Bush Soc. Sec. Reform – How Little Nell Will Lose

Max Sawicky has another excellent post this time commenting on what seems to be a revival of Model 2 from the Bush Social Security commission. Little Nell is a typical person born in 2000. You know – one of those children that Bush wishes to “save” the Social Security system for. To save further ado, let’s have Max take the microphone:

In Table 2 of this study, we get estimates of benefits resulting from this approach. Since it’s all about the kids, we should start with the impact on what’s called the “10-year birth cohort starting in year 2000.” Kids born after January 1, 2000. We focus on the middle of the middle, as far as income distribution goes (“median in middle household earnings quintile”). If Little Nell is this type of person, in retirement she would be due $26,400 a year in benefits annually under current law. This would require some kind of infusion into the Trust Fund after 2052 (when CBO says it runs a shortfall). With no such infusion, alas Little Nell can only be paid $19,900 (everything here is constant 2004 dollars). (The same type of person retiring today — “the 1940 birth cohort” — gets $14,900.) When you include the returns to the individual accounts and “price indexing” of benefits, Little Nell’s benefit is . . . $14,600. SHE DOES WORSE THAN UNDER THE “BANKRUPT” TRUST FUND! Way worse! Can you hear me now? She even does worse than a current retiree.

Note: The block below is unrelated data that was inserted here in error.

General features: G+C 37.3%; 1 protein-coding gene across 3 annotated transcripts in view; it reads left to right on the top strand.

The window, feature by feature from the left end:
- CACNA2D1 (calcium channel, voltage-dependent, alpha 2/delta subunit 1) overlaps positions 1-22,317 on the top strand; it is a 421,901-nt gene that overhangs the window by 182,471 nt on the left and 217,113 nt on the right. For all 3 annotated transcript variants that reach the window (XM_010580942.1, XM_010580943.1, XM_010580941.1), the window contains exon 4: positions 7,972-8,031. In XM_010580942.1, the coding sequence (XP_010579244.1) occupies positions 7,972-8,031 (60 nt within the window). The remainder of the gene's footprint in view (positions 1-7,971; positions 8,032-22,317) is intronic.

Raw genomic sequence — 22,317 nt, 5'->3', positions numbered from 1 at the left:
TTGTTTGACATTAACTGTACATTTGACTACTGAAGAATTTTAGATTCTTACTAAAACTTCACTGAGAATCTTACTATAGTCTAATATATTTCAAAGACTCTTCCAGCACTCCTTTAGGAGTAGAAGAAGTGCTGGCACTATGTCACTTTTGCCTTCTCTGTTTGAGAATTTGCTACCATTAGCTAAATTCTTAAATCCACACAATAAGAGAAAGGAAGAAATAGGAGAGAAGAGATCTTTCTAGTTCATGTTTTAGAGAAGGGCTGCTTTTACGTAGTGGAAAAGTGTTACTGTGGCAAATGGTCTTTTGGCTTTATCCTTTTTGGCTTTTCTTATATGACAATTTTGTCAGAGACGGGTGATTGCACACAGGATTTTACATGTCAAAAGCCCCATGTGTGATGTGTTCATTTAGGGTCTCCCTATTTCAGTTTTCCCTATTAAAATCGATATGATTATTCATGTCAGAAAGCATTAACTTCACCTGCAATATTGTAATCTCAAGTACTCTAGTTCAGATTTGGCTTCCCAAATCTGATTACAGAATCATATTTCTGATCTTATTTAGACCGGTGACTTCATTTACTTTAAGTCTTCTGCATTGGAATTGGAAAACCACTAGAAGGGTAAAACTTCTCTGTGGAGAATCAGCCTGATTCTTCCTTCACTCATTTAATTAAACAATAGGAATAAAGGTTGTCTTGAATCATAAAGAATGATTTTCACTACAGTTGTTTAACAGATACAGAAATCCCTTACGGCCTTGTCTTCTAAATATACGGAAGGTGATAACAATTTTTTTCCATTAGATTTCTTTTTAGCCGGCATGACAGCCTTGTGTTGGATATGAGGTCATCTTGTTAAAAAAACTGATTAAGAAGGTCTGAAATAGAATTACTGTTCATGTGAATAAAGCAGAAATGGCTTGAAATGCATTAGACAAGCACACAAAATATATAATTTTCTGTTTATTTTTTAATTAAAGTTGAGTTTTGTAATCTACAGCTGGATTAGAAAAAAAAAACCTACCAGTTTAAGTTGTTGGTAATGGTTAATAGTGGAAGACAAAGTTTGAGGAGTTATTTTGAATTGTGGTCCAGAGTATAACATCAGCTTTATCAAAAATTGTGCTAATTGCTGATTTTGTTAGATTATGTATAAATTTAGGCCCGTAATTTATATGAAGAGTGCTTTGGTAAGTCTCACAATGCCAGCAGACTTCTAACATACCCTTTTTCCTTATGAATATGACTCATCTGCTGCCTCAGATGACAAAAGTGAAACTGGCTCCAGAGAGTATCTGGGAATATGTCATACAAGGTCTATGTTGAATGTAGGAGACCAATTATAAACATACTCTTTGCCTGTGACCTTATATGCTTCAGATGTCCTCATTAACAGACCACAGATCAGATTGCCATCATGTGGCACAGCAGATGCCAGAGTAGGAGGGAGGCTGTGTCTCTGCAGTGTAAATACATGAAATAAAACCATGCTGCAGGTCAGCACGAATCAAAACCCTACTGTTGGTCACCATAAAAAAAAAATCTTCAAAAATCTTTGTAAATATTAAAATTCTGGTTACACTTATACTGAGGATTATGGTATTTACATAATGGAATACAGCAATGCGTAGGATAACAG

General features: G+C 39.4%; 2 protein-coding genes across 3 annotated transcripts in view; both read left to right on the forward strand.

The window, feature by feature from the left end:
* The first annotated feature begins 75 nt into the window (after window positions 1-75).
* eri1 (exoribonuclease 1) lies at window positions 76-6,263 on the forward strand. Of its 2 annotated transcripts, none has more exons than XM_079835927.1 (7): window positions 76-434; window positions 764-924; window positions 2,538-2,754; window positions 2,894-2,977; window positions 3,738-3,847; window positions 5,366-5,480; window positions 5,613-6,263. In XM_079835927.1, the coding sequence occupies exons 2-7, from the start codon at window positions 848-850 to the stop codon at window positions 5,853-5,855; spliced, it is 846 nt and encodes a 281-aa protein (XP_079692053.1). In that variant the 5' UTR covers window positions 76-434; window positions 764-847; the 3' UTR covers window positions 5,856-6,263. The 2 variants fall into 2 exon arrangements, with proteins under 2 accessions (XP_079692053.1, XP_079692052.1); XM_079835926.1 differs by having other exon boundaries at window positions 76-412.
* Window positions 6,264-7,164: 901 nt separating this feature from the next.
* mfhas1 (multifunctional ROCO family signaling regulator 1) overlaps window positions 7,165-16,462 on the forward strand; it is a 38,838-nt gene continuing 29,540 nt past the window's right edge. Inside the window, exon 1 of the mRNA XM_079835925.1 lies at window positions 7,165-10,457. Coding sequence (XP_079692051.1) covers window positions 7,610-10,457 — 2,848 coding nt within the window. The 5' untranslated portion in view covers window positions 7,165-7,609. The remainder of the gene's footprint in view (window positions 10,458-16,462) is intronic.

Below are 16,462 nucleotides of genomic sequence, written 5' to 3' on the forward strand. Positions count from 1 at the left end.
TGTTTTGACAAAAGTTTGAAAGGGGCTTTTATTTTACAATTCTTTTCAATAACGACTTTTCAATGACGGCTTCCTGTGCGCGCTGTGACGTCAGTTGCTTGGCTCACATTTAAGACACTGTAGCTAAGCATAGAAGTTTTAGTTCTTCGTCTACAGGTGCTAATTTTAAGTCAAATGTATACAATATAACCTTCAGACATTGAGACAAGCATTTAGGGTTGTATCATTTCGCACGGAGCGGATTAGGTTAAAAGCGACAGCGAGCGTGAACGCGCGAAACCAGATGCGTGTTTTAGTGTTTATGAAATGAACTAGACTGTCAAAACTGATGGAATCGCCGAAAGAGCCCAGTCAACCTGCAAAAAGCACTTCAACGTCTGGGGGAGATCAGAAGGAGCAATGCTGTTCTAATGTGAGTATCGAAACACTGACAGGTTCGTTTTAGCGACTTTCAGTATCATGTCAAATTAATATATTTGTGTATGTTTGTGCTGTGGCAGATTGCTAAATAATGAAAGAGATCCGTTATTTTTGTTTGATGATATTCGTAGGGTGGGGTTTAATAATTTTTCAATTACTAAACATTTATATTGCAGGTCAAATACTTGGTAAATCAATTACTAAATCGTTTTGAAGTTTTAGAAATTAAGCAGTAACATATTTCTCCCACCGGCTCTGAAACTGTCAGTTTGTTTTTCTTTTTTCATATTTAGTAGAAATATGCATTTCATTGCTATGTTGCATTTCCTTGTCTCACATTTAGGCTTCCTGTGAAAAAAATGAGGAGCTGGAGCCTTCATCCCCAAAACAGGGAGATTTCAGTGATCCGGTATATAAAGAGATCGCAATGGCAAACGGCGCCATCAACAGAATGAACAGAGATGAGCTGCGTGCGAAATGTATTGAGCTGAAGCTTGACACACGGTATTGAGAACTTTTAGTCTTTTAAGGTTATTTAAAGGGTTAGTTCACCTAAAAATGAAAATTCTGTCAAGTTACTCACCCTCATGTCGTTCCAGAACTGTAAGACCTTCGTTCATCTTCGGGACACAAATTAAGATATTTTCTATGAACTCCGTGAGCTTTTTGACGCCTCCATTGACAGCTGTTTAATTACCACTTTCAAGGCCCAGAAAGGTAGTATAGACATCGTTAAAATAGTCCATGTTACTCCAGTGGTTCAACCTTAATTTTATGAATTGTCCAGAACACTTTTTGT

We hear you Max – now let’s make sure the public does. On another front, many thanks to David Altig for this post:

The problem is that the comparison relates to a hypothetical world where we can start from scratch — choose a pay-as-you-go (PAYGO) social security system or a system of private accounts. That, of course, is not the world we live in, and things begin to look different when we factor in what has to happen as we make the transition from a PAYGO scheme to a privatized scheme.

David’s point is correct. There are differences between PAYGO systems v. defined contribution systems. There are also differences between pre-funded defined benefits systems and the system we had before the Reagan-Greenspan reforms. In fact, there are lots of issues we can be talking about in the Social Security debate. But the Bush crowd is not talking about anyone of them. All they are doing is faking a crisis to divert Little Nell’s retirement fund to pay for more tax cuts on capital income as they pretend there is some free lunch. I’m glad David agrees that this free lunch claim is spurious.